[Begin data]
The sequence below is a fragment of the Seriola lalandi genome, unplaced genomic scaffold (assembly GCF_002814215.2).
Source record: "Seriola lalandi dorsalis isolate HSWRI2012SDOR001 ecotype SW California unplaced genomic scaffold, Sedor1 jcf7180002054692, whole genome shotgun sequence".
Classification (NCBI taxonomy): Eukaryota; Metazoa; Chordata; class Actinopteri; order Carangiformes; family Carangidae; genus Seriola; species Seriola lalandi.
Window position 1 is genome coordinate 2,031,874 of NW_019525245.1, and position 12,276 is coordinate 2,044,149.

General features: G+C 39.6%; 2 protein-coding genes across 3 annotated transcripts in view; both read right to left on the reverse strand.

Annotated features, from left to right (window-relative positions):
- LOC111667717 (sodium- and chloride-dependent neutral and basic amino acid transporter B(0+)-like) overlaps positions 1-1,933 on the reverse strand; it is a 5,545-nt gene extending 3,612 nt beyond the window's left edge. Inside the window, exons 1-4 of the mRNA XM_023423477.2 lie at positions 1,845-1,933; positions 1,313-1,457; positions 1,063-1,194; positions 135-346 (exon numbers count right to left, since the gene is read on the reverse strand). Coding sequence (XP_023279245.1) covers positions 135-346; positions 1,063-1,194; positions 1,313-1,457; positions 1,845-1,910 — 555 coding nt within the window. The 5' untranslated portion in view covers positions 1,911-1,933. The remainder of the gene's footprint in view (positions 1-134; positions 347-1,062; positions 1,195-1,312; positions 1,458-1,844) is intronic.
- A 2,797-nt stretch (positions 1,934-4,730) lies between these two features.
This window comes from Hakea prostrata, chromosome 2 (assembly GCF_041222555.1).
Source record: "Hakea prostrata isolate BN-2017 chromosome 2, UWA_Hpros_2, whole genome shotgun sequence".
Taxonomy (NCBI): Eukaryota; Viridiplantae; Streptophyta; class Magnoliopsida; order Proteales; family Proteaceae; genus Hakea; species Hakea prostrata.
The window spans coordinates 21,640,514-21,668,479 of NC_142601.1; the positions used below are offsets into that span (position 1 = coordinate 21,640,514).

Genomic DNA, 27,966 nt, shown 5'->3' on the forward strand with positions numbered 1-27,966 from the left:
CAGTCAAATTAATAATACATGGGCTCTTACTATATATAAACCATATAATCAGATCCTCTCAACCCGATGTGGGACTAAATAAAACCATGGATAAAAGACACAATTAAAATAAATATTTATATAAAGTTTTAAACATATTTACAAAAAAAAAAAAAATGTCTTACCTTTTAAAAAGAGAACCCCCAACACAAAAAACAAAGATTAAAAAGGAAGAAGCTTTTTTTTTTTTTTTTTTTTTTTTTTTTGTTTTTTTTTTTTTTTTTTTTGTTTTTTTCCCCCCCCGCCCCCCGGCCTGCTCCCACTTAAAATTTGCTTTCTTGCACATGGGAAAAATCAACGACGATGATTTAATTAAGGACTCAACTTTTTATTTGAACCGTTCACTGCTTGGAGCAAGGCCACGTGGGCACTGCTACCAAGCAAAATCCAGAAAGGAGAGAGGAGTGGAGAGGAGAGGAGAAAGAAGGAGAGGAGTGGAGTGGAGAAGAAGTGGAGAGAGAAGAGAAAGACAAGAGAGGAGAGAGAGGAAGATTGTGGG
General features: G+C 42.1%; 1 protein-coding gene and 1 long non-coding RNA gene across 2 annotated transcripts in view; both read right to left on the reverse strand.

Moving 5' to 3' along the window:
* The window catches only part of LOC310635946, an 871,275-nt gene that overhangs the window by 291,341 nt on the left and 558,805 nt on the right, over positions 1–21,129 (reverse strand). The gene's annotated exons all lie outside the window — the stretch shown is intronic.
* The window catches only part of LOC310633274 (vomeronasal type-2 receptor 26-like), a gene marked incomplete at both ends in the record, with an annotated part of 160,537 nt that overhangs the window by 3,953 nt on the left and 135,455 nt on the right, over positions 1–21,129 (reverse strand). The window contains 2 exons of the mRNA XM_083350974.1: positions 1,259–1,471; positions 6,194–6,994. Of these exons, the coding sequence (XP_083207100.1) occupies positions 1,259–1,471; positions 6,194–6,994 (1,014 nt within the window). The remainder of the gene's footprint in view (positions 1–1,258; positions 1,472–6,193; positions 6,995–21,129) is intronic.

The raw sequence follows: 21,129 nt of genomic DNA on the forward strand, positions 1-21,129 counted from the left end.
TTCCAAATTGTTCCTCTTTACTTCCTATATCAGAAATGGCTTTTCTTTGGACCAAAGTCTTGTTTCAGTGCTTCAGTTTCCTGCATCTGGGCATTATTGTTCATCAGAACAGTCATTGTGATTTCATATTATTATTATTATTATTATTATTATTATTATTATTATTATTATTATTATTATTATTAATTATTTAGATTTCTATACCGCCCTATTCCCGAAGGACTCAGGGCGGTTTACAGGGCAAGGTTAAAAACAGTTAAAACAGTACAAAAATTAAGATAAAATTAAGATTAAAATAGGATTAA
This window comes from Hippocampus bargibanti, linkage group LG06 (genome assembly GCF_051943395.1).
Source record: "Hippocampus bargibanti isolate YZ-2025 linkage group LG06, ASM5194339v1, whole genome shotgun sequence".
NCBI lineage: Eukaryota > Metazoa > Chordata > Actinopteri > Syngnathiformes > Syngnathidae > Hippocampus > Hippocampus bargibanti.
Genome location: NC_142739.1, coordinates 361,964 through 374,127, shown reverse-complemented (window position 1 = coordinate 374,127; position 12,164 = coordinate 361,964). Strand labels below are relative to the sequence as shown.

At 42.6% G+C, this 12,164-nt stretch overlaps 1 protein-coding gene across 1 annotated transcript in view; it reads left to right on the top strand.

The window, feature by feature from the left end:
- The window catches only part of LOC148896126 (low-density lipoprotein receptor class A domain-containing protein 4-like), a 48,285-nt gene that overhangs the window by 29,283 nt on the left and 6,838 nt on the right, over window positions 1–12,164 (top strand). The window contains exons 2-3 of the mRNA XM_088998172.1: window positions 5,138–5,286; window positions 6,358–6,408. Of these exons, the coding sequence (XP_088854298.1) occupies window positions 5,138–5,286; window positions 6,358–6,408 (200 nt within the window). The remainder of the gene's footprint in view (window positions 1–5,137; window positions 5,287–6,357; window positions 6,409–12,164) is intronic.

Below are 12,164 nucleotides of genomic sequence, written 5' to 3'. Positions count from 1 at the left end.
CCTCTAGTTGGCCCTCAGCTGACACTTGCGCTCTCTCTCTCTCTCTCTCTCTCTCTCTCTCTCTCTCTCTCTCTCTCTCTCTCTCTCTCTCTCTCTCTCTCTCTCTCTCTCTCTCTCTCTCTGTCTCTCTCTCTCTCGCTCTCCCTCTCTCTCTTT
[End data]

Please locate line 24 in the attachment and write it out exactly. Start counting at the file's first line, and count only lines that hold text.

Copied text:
Genome location: NC_142739.1, coordinates 361,964 through 374,127, shown reverse-complemented (window position 1 = coordinate 374,127; position 12,164 = coordinate 361,964). Strand labels below are relative to the sequence as shown.